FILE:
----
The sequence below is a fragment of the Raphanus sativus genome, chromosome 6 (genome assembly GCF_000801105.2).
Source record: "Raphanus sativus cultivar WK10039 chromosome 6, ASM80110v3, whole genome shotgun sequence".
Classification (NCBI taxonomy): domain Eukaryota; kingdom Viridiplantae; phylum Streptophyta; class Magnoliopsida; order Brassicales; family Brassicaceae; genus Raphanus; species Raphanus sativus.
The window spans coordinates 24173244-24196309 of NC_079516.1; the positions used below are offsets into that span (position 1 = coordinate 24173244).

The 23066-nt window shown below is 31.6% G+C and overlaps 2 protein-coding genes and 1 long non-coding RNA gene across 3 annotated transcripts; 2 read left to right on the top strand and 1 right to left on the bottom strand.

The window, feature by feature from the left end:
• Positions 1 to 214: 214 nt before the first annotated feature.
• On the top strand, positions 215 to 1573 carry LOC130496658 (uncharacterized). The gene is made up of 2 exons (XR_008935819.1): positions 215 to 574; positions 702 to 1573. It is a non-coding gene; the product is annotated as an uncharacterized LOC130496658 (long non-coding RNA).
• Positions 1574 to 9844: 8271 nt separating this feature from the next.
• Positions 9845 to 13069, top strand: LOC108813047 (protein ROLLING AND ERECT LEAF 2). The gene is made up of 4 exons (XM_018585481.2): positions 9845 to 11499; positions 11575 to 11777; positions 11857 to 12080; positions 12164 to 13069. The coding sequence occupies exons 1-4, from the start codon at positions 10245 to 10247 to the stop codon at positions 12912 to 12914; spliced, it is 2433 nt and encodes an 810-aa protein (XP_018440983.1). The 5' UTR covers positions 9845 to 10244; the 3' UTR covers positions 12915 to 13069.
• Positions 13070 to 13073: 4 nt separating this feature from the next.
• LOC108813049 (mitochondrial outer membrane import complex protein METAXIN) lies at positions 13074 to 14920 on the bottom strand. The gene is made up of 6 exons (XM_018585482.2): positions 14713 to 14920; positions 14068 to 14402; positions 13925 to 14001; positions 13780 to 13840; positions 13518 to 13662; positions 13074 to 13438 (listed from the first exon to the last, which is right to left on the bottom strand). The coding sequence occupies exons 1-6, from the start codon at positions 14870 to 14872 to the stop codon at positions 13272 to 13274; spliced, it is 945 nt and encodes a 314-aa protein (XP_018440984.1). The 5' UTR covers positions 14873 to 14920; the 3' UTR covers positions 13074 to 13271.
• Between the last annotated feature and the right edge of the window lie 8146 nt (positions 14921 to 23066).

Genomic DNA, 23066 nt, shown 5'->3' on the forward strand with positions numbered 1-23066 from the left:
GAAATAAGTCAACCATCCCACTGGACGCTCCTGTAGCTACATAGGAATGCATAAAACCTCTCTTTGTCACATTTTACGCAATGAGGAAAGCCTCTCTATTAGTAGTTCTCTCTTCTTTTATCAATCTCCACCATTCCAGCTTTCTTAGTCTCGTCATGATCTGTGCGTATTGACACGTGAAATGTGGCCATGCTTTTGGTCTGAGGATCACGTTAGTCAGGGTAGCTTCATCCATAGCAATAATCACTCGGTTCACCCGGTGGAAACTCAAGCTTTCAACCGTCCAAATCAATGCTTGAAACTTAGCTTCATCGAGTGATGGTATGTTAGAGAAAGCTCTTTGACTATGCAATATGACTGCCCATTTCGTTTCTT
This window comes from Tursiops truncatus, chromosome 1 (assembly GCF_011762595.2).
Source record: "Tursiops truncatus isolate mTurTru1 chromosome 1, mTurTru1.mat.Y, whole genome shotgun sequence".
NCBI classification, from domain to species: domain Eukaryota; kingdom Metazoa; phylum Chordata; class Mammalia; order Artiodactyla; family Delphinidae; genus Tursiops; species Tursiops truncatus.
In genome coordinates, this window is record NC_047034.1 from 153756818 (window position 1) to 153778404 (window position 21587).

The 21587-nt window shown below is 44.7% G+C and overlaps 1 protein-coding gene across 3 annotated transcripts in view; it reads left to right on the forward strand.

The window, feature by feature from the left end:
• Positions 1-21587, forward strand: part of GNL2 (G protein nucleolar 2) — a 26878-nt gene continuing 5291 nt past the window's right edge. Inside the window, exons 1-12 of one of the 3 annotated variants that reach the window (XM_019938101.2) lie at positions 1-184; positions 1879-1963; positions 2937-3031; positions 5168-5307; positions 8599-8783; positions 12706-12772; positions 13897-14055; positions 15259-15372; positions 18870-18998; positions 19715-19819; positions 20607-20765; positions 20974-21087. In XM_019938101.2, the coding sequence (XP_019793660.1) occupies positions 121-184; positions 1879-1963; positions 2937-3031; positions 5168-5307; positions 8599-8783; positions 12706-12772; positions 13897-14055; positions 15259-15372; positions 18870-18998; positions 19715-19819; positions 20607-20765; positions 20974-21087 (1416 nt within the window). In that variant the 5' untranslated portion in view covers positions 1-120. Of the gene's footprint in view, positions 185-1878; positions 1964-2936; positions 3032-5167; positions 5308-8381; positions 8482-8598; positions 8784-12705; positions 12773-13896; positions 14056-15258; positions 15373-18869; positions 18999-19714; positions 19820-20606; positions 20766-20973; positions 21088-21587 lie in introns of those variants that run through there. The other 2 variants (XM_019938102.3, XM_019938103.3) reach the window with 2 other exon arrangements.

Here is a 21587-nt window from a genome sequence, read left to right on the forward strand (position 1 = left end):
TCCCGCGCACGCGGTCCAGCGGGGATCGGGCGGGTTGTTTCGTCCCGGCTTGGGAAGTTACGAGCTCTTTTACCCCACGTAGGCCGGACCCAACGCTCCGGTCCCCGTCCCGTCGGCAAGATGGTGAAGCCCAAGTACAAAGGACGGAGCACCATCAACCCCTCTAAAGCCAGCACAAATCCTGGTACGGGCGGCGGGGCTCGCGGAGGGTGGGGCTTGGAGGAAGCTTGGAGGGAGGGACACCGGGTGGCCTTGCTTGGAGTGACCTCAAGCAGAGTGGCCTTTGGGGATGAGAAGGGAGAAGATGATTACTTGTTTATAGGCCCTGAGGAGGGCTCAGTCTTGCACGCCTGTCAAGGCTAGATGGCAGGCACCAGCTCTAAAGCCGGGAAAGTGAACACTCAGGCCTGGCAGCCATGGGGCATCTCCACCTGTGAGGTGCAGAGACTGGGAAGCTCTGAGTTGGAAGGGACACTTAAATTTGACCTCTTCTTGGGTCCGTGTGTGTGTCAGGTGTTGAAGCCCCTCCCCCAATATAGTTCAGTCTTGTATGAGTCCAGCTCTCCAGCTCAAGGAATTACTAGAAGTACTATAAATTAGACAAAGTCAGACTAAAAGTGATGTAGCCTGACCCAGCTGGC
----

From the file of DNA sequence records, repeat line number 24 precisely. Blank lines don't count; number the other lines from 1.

TCCCGCGCACGCGGTCCAGCGGGGATCGGGCGGGTTGTTTCGTCCCGGCTTGGGAAGTTACGAGCTCTTTTACCCCACGTAGGCCGGACCCAACGCTCCGGTCCCCGTCCCGTCGGCAAGATGGTGAAGCCCAAGTACAAAGGACGGAGCACCATCAACCCCTCTAAAGCCAGCACAAATCCTGGTACGGGCGGCGGGGCTCGCGGAGGGTGGGGCTTGGAGGAAGCTTGGAGGGAGGGACACCGGGTGGCCTTGCTTGGAGTGACCTCAAGCAGAGTGGCCTTTGGGGATGAGAAGGGAGAAGATGATTACTTGTTTATAGGCCCTGAGGAGGGCTCAGTCTTGCACGCCTGTCAAGGCTAGATGGCAGGCACCAGCTCTAAAGCCGGGAAAGTGAACACTCAGGCCTGGCAGCCATGGGGCATCTCCACCTGTGAGGTGCAGAGACTGGGAAGCTCTGAGTTGGAAGGGACACTTAAATTTGACCTCTTCTTGGGTCCGTGTGTGTGTCAGGTGTTGAAGCCCCTCCCCCAATATAGTTCAGTCTTGTATGAGTCCAGCTCTCCAGCTCAAGGAATTACTAGAAGTACTATAAATTAGACAAAGTCAGACTAAAAGTGATGTAGCCTGACCCAGCTGGC